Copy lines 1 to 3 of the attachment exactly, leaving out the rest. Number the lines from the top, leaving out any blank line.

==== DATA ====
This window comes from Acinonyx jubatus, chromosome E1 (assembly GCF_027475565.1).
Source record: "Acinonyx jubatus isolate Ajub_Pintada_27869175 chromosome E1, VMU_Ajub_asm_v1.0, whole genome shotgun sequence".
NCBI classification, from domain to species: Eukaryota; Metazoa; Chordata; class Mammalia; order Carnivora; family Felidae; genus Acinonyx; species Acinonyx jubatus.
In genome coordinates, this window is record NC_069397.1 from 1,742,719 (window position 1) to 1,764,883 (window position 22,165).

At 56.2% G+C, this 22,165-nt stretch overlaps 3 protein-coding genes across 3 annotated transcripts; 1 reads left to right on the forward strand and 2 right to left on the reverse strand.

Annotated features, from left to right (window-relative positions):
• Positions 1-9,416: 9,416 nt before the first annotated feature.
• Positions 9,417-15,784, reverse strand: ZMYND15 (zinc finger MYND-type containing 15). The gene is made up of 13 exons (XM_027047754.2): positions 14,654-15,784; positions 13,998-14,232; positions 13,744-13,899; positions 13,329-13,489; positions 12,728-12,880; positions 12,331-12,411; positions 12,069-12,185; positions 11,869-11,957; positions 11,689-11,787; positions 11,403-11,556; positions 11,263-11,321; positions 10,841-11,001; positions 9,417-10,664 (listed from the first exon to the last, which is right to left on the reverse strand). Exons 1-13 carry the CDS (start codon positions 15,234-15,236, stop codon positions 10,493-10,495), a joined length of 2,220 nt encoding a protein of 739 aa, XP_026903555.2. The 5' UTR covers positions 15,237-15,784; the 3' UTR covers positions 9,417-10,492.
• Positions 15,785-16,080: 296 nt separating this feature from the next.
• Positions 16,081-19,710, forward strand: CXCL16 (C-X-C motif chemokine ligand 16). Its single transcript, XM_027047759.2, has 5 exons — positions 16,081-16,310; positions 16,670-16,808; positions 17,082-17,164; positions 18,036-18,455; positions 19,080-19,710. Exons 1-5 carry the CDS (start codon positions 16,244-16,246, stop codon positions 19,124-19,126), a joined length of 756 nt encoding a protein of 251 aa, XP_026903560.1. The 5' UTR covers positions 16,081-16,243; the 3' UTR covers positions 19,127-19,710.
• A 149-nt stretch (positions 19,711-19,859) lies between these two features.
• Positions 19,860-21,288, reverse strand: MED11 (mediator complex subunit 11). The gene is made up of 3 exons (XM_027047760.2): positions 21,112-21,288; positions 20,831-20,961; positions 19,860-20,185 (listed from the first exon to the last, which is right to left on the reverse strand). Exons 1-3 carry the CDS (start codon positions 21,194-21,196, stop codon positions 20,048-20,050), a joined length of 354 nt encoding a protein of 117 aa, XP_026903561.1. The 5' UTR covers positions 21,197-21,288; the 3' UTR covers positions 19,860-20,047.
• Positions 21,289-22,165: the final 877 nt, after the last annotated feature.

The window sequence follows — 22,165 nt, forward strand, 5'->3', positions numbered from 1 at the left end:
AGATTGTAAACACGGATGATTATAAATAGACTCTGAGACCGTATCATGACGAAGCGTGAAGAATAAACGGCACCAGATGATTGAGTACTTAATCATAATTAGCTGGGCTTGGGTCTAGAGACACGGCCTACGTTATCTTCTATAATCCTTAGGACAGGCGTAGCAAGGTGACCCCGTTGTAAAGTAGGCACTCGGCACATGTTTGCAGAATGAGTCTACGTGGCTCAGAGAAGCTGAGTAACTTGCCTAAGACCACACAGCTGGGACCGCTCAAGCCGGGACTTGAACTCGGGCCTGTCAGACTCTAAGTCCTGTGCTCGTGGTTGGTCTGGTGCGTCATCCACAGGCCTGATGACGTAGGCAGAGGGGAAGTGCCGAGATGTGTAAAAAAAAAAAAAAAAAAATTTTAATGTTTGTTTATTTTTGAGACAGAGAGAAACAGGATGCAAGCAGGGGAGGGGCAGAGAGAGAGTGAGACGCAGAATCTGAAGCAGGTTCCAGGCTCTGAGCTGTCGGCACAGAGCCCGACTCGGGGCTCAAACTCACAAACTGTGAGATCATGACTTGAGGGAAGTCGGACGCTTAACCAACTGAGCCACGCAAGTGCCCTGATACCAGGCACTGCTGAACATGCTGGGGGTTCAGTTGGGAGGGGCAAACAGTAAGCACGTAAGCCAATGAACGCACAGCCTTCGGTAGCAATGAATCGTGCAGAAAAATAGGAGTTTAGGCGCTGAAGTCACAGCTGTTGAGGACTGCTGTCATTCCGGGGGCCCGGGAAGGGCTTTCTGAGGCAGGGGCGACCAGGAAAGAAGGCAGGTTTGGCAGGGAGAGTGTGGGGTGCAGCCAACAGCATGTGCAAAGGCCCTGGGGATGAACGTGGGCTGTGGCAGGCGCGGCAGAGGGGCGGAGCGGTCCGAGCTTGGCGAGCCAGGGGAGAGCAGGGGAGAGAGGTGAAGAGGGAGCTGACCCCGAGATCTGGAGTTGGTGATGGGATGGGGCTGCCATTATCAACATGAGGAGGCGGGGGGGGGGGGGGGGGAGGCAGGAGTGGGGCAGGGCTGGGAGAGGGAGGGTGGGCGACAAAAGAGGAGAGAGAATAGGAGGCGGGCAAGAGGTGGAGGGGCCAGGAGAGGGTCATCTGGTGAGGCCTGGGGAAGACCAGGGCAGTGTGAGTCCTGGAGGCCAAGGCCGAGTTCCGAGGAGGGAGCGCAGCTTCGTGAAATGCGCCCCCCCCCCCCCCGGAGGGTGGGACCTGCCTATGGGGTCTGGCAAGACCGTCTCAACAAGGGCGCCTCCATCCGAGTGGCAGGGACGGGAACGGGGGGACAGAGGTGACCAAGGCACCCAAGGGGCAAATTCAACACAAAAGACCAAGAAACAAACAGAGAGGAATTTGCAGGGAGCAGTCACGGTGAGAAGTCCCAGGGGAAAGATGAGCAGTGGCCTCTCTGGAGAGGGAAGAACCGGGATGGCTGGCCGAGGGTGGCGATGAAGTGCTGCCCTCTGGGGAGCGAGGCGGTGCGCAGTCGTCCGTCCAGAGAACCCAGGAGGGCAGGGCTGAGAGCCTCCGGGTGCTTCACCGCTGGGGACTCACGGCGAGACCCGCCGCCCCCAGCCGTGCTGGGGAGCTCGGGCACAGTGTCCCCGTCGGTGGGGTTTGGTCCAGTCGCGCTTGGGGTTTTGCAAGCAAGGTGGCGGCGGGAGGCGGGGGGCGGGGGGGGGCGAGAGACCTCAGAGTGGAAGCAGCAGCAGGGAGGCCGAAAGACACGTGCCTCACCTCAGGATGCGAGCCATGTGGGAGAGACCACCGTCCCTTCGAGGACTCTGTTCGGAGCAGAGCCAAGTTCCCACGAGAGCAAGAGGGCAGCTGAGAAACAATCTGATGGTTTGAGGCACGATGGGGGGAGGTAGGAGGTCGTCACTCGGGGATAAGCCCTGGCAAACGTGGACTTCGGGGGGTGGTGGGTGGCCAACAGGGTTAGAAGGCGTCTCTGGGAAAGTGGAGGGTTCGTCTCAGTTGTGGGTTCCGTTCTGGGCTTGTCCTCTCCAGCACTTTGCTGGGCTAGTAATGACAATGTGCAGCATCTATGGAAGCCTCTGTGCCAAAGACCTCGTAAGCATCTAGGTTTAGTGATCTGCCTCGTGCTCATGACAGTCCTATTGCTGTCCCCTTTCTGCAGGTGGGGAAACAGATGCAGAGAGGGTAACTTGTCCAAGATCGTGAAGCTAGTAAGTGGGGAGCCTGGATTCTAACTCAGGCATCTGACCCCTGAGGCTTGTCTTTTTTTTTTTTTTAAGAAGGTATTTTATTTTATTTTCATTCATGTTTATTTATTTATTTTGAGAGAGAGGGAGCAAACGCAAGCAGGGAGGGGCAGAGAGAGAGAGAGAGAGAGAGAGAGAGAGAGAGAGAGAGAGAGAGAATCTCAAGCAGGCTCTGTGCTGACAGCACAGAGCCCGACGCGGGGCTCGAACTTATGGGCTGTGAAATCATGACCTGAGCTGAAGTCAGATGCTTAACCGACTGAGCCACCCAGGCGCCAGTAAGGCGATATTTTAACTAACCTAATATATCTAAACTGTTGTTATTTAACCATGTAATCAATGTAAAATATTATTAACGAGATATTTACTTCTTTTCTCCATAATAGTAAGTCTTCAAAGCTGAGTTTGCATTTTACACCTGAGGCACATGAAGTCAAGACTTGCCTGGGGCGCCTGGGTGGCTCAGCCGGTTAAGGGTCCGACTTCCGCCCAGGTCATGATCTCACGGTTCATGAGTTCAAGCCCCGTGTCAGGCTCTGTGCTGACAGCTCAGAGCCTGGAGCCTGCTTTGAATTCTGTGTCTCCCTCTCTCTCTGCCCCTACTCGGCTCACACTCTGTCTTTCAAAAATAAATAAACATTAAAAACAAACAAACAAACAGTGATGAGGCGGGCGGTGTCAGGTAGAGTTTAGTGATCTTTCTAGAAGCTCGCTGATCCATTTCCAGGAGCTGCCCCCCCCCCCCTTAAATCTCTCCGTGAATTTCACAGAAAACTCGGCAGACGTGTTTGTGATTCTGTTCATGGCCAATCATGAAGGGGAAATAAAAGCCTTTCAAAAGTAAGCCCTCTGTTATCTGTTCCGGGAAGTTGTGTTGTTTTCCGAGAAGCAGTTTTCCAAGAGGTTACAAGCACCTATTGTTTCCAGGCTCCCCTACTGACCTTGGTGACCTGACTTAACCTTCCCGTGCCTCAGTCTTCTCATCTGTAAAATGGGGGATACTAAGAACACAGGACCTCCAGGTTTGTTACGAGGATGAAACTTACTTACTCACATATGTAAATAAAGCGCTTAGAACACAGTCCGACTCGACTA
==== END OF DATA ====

This window comes from Acinonyx jubatus, chromosome E1 (assembly GCF_027475565.1).
Source record: "Acinonyx jubatus isolate Ajub_Pintada_27869175 chromosome E1, VMU_Ajub_asm_v1.0, whole genome shotgun sequence".
NCBI classification, from domain to species: Eukaryota; Metazoa; Chordata; class Mammalia; order Carnivora; family Felidae; genus Acinonyx; species Acinonyx jubatus.